By Neil Rudel
Mirror photo by Patrick Waksmunski.
The floor at the Jaffa Shrine is aglow with spotlights and smoke for Friday’s card.
T hrough the old days when shows were staged at the Mishler Theatre to the occasional cards over the past two decades at the Jaffa Shrine Center, Altoona has always been a good boxing town.
It proved that again Friday night.
An estimated crowd of 2,700-plus nearly filled the Mosque for the first local go-round of the Mixed Martial Arts, and, judging by the raves of the organizers, it will be back.
"I'm very happy," promoter Lionel Royer of Martinsburg, W.Va. said. "I think we've found a home base."
Lee Kerns, the Jaffa's business manager, was equally elated.
"They say there's no money around," he said. "But the $100 seats went first."
Indeed, the floor seats, $100 and $40, were packed, and the cheapest ticket was $25. Apparently, fighting in a cage is recession-proof.
"This seems to be the up-and-coming thing," Kerns said, adding plans are in the works for another two dates here before the end of the year. "We're very well pleased."
Of course, it helps to have Charlie Brenneman in the main event. Brenneman is an up-and-comer on the MMA scene, and his big following crescendoed upon his introduction and during his three-round decision.
The night also was stocked with a number of local entries.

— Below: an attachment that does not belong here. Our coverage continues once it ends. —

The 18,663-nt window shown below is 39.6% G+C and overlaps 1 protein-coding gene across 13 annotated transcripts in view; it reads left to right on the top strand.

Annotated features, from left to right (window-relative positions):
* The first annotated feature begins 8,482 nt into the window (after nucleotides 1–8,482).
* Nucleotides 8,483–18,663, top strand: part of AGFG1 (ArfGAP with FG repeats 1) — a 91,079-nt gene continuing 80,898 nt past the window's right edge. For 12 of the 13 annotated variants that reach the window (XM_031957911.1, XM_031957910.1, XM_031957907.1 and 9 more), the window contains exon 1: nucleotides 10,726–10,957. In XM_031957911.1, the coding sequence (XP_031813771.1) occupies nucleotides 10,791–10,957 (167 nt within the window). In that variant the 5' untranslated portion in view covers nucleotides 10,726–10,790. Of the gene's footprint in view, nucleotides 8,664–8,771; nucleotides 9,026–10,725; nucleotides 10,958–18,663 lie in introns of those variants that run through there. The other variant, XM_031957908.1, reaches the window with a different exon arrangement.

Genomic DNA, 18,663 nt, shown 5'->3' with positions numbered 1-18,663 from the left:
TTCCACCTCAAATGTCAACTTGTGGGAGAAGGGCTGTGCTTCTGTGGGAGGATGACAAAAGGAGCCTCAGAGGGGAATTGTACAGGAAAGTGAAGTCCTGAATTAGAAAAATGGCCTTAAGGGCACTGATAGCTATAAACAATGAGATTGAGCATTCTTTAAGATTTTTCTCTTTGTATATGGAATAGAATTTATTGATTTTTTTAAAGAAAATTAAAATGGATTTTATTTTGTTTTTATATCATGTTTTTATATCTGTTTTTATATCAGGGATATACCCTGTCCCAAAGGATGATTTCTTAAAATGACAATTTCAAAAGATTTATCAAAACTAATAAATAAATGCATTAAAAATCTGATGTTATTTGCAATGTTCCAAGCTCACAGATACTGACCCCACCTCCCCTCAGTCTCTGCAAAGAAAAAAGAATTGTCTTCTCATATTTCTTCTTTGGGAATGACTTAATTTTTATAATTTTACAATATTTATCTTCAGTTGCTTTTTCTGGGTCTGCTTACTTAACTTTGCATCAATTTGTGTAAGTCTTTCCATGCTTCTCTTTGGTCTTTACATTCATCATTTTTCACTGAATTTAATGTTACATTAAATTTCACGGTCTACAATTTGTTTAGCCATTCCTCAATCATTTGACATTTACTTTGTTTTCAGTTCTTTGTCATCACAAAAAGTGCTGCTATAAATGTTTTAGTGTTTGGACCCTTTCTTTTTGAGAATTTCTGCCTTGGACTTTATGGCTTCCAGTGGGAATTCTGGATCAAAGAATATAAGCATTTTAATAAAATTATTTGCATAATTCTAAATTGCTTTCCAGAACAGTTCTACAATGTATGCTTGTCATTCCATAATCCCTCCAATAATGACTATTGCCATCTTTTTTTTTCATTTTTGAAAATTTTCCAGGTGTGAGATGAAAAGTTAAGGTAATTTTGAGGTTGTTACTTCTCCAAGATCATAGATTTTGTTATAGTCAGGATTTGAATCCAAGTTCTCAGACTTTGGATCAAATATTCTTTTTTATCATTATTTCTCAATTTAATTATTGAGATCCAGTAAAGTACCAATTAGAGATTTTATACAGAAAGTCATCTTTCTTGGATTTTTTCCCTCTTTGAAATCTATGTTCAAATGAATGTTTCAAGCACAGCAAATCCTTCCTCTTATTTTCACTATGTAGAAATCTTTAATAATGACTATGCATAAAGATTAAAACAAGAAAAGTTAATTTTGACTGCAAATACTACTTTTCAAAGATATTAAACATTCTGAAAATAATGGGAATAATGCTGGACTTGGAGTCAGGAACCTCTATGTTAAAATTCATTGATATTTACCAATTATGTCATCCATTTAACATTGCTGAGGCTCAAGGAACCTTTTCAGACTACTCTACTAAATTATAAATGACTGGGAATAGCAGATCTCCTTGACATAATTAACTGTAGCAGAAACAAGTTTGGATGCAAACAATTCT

"This is awesome," Brenneman, now 9-1, said. "The hometown support for myself is great, but it's also good for the sport itself. Fighting in Atlantic City is cool, but being able to hang out at home all day today and then come here and have the community involved is like a dream for me."
Brenneman fought in Johnstown three months ago and drew a similar crowd. Royer hopes to bring former Steeler Carlton Haselrig, who was also featured on the Johnstown card, over the mountain.
"If we can get Haselrig here, that would be a plus," Royer said "But Charlie is a big draw."
Boxing has suffered nationally, largely because of the emergence of the MMA, which features a more aggressive kicking and wrestling style as ring dances have given way to no-elbows-barred action.
That's been a mixed blessing for Andy "Kid" DePaul, on hand as the president of the Pennsylvania Boxing Commission. Ranked among the top 10 middleweights in the world in the 1940s, DePaul, based in Pittsburgh, is saddened by the state of boxing.
"We [commission] turned down the MMA three times before we allowed it," he said.
But he's impressed with the enthusiasm, and he always loved the Mosque, having refereed professional wrestling here 30 years ago.
"This is fantastic," he said. "These guys can fight, and this is a great hall."
Royer seconded that.
"The MMA is exploding here," he said. "It's huge all over the world, but especially in Pennsylvania, where wrestling is so big."
And its products, like Charlie Brenneman, feel perfectly comfortable in a cage.